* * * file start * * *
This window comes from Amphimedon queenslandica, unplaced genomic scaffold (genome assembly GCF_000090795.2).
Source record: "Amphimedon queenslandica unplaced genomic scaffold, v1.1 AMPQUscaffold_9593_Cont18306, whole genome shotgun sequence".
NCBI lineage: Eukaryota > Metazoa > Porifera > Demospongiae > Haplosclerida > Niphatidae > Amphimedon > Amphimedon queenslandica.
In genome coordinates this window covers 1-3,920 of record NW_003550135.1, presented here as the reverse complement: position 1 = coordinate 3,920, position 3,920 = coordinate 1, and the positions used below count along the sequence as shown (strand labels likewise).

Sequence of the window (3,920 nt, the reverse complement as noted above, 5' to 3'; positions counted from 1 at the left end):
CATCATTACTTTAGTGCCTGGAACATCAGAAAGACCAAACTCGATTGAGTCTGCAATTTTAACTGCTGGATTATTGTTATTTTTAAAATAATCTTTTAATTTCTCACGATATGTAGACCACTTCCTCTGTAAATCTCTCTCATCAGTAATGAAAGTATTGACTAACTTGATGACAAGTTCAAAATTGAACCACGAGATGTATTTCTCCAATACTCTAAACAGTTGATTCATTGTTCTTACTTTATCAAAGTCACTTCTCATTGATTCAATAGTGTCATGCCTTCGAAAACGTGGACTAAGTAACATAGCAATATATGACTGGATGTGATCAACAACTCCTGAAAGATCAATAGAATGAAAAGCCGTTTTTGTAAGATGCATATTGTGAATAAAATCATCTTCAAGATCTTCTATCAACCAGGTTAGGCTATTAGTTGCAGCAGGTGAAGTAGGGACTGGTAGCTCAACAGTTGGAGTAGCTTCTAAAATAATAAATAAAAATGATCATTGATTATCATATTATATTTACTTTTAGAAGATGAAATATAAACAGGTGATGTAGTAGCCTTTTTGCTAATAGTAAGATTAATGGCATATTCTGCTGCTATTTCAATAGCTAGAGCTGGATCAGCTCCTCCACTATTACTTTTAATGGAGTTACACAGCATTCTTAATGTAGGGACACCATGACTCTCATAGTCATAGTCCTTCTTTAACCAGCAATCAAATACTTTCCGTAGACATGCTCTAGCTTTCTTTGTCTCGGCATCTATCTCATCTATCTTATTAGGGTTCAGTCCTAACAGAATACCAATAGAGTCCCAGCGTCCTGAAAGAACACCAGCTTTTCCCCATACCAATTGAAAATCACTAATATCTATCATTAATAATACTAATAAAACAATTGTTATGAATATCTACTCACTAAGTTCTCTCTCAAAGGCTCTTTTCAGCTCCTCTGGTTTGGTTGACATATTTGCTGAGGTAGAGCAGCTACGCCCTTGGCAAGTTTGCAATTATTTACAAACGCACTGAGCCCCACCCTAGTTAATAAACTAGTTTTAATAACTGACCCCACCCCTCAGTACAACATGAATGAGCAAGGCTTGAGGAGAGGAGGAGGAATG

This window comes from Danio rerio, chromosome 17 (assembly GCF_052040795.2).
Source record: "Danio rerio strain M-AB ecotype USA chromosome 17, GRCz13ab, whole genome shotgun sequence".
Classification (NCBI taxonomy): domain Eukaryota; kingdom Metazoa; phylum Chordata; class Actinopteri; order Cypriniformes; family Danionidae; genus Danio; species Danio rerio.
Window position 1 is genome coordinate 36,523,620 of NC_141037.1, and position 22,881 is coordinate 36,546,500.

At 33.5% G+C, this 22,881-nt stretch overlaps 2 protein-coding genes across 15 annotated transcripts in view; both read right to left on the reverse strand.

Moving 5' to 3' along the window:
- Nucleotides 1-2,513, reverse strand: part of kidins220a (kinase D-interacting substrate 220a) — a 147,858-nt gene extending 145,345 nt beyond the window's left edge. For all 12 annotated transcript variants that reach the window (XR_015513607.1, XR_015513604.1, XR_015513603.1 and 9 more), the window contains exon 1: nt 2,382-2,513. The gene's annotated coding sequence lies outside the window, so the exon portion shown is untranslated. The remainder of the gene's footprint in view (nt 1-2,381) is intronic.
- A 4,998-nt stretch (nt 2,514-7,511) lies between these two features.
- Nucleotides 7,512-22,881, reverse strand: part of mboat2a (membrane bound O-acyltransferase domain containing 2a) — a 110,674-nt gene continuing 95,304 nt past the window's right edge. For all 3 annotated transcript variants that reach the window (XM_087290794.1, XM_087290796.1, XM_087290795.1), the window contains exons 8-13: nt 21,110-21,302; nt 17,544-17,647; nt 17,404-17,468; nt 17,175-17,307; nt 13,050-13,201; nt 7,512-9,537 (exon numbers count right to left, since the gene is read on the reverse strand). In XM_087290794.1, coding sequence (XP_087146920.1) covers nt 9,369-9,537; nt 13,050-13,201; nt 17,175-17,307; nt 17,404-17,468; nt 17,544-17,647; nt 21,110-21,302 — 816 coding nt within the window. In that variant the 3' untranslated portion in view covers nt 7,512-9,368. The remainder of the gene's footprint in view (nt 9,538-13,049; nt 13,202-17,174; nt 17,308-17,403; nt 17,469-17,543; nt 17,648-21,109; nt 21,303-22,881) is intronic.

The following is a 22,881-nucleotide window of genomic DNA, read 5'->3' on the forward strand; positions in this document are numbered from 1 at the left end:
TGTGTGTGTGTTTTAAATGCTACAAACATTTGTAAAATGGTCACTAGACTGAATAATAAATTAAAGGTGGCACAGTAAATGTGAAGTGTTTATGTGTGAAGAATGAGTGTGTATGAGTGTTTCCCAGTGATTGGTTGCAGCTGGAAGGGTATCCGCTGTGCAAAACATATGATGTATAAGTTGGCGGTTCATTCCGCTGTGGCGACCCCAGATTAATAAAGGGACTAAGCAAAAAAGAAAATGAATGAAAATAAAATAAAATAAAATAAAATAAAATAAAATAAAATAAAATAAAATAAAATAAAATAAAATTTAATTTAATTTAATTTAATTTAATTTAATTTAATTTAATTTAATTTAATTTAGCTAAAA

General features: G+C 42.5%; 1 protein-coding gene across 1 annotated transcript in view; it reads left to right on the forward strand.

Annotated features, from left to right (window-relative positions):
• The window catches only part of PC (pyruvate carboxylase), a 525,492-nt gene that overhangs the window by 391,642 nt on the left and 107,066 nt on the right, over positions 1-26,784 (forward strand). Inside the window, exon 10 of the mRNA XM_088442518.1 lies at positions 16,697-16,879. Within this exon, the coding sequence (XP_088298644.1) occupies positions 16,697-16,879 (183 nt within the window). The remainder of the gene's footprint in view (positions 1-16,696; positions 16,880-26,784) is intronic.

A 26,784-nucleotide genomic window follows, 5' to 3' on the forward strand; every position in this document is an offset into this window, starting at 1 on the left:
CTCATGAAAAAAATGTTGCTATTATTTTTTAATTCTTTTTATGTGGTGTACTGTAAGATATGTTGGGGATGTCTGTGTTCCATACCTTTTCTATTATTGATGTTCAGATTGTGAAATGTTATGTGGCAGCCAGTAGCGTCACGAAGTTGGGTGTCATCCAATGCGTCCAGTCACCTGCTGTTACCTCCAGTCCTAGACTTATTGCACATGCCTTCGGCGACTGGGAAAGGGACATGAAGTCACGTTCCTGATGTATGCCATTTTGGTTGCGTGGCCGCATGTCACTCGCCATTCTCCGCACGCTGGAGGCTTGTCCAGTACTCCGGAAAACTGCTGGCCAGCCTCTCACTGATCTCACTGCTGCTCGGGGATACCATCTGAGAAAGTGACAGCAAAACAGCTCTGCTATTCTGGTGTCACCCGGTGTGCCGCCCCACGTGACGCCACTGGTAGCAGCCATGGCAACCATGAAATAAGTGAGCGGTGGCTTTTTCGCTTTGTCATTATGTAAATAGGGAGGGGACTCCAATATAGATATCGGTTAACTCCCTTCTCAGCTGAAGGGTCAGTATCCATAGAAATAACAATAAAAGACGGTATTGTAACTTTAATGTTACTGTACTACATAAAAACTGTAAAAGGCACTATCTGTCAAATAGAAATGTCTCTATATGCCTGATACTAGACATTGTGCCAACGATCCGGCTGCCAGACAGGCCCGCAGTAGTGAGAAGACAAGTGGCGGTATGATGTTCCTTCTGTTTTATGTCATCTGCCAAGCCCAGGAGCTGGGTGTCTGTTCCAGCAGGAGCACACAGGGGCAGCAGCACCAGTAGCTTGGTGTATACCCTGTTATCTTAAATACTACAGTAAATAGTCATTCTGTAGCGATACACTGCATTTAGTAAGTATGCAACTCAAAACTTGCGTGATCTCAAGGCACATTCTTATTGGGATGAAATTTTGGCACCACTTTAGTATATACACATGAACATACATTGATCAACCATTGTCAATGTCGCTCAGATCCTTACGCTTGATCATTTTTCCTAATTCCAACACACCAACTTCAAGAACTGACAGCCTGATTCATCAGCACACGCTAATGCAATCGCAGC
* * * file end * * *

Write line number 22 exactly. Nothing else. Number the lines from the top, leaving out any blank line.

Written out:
CTCATGAAAAAAATGTTGCTATTATTTTTTAATTCTTTTTATGTGGTGTACTGTAAGATATGTTGGGGATGTCTGTGTTCCATACCTTTTCTATTATTGATGTTCAGATTGTGAAATGTTATGTGGCAGCCAGTAGCGTCACGAAGTTGGGTGTCATCCAATGCGTCCAGTCACCTGCTGTTACCTCCAGTCCTAGACTTATTGCACATGCCTTCGGCGACTGGGAAAGGGACATGAAGTCACGTTCCTGATGTATGCCATTTTGGTTGCGTGGCCGCATGTCACTCGCCATTCTCCGCACGCTGGAGGCTTGTCCAGTACTCCGGAAAACTGCTGGCCAGCCTCTCACTGATCTCACTGCTGCTCGGGGATACCATCTGAGAAAGTGACAGCAAAACAGCTCTGCTATTCTGGTGTCACCCGGTGTGCCGCCCCACGTGACGCCACTGGTAGCAGCCATGGCAACCATGAAATAAGTGAGCGGTGGCTTTTTCGCTTTGTCATTATGTAAATAGGGAGGGGACTCCAATATAGATATCGGTTAACTCCCTTCTCAGCTGAAGGGTCAGTATCCATAGAAATAACAATAAAAGACGGTATTGTAACTTTAATGTTACTGTACTACATAAAAACTGTAAAAGGCACTATCTGTCAAATAGAAATGTCTCTATATGCCTGATACTAGACATTGTGCCAACGATCCGGCTGCCAGACAGGCCCGCAGTAGTGAGAAGACAAGTGGCGGTATGATGTTCCTTCTGTTTTATGTCATCTGCCAAGCCCAGGAGCTGGGTGTCTGTTCCAGCAGGAGCACACAGGGGCAGCAGCACCAGTAGCTTGGTGTATACCCTGTTATCTTAAATACTACAGTAAATAGTCATTCTGTAGCGATACACTGCATTTAGTAAGTATGCAACTCAAAACTTGCGTGATCTCAAGGCACATTCTTATTGGGATGAAATTTTGGCACCACTTTAGTATATACACATGAACATACATTGATCAACCATTGTCAATGTCGCTCAGATCCTTACGCTTGATCATTTTTCCTAATTCCAACACACCAACTTCAAGAACTGACAGCCTGATTCATCAGCACACGCTAATGCAATCGCAGC